The Nunnery is thought to have been a school of some sort, either for the military or the children of the elite classes. Southwest of the pyramid, is the Governor’s Palace, the largest and fanciest structure in Uxmal. The intricate stonework and the 320 foot long mosaic facade of the palace make the building the most beautiful of Uxmal. The Palace’s main door was placed in perfect alignment with Venus. Another large structure on the site is the Great Pyramid.

At 90 feet tall, this nine-level pyramid is a largest structure of Uxmal. It is decorated with fancy carvings of masks, birds, and flowers. Like many of the other ruins in Mexico, Uxmal has a restored ball court.

There are huge cisterns which supplied the city with water. To collect water, the city built huge cisterns to capture rain.

That's why the rain god, Chaac, was the most worshipped in Uxmal.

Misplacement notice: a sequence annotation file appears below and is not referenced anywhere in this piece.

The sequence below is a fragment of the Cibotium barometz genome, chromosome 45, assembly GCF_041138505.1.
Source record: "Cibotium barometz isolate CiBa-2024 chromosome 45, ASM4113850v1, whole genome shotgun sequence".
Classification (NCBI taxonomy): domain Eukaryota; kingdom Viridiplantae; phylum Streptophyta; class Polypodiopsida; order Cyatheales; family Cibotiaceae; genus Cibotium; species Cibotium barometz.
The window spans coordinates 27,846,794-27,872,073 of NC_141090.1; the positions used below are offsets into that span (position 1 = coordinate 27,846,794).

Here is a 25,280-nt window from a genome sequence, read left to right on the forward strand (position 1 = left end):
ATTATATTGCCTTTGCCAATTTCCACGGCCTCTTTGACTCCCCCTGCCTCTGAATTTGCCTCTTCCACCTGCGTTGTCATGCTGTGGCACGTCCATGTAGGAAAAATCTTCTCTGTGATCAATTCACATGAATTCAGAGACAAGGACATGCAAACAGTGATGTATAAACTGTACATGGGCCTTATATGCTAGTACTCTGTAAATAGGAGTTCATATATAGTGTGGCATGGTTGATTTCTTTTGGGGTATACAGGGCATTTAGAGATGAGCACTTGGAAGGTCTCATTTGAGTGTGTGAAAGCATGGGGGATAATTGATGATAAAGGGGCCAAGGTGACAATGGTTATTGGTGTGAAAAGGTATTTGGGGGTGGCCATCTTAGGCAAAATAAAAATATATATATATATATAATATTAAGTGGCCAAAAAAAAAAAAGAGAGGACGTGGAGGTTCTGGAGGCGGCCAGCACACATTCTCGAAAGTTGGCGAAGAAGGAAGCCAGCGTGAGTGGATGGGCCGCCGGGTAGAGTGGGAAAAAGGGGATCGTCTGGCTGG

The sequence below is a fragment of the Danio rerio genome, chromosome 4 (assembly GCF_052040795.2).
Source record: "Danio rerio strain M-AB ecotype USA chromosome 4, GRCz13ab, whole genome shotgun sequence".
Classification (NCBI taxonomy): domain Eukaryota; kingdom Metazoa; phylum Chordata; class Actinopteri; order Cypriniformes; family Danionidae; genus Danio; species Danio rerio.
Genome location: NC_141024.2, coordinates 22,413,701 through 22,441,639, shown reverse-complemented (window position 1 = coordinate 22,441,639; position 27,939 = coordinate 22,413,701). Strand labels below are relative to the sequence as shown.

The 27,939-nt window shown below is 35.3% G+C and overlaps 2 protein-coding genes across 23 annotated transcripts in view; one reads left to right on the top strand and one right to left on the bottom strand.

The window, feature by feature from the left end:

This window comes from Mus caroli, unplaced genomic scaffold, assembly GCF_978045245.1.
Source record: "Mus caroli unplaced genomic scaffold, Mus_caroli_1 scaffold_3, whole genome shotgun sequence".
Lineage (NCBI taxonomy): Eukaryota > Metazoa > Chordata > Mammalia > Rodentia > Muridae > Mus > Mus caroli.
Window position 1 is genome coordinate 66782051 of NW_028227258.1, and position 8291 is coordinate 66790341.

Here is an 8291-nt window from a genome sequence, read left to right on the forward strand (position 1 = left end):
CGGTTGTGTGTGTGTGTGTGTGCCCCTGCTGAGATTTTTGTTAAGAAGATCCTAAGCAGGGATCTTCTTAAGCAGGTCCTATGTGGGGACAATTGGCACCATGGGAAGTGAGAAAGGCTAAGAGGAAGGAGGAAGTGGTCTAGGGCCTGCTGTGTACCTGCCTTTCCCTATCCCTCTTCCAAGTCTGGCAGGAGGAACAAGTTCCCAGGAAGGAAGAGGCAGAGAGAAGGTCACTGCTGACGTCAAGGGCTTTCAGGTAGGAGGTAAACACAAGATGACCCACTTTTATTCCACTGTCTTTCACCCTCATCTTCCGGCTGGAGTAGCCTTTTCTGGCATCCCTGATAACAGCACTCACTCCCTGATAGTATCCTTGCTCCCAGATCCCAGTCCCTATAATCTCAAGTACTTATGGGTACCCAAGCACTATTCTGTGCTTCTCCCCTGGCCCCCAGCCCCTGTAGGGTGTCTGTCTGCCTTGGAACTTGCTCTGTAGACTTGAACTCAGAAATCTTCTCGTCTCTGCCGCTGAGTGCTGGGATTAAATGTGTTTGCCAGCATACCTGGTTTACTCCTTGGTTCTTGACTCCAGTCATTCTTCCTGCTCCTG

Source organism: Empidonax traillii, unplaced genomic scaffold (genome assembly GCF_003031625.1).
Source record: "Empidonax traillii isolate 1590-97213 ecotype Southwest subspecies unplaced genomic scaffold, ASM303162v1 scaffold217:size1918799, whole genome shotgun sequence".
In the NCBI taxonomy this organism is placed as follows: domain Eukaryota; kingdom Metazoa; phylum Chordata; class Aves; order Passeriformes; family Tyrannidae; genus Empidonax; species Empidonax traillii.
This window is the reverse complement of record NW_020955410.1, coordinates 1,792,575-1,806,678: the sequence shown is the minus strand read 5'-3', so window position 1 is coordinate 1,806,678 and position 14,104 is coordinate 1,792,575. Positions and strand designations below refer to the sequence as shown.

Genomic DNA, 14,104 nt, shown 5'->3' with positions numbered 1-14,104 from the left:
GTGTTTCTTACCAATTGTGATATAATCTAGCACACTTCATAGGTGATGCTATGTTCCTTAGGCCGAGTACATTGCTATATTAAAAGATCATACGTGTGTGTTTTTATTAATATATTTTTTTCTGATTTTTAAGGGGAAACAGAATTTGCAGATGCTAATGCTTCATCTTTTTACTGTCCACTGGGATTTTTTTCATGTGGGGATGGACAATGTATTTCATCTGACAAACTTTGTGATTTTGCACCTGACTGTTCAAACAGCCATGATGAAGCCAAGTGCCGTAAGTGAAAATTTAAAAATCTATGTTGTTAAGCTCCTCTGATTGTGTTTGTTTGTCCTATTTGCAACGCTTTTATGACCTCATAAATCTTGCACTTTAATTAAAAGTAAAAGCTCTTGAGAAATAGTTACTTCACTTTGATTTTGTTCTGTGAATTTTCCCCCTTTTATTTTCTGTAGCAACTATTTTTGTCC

Uxmal is one of the most well known of the Maya cities, and rated by many archaeologists as the finest. There is also a small museum and auditorium. There’s an admission fee of around $4 and a further fee for the sound and light show. All the sites are free on Sundays

From Mérida, follow the 261 in the direction of Campeche. The site is about 70 miles  from Mérida and it should take about an hour by car. Background -- The name Uxmal means 'thrice-built' in Mayan, referring to the construction of its highest structure, the Pyramid of the Magician.

The Maya would often build a new temple over an existing one, and in this case five stages of construction have actually been found.

Uxmal was one of the largest cities of the Yucatán peninsula, and at its height was home to about 25,000 Maya. Like the other Puuc sites, it flourished in the Late Classic period (around 600-900 AD). Scientists think its rulers were also in charge of  nearby settlements in Kabah, Labná and Sayil, and there are several sacbeob connecting the sites.

With a population of about 25,000 Uxmal was one of the largest cities in the Yucatán .

What makes Puuc buildings different? Puuc architecture has several predominant features, most notably constructions with a plain lower section and a richly decorated upper section.

Carvings most commonly found include serpents, lattice work and masks of the god Chac.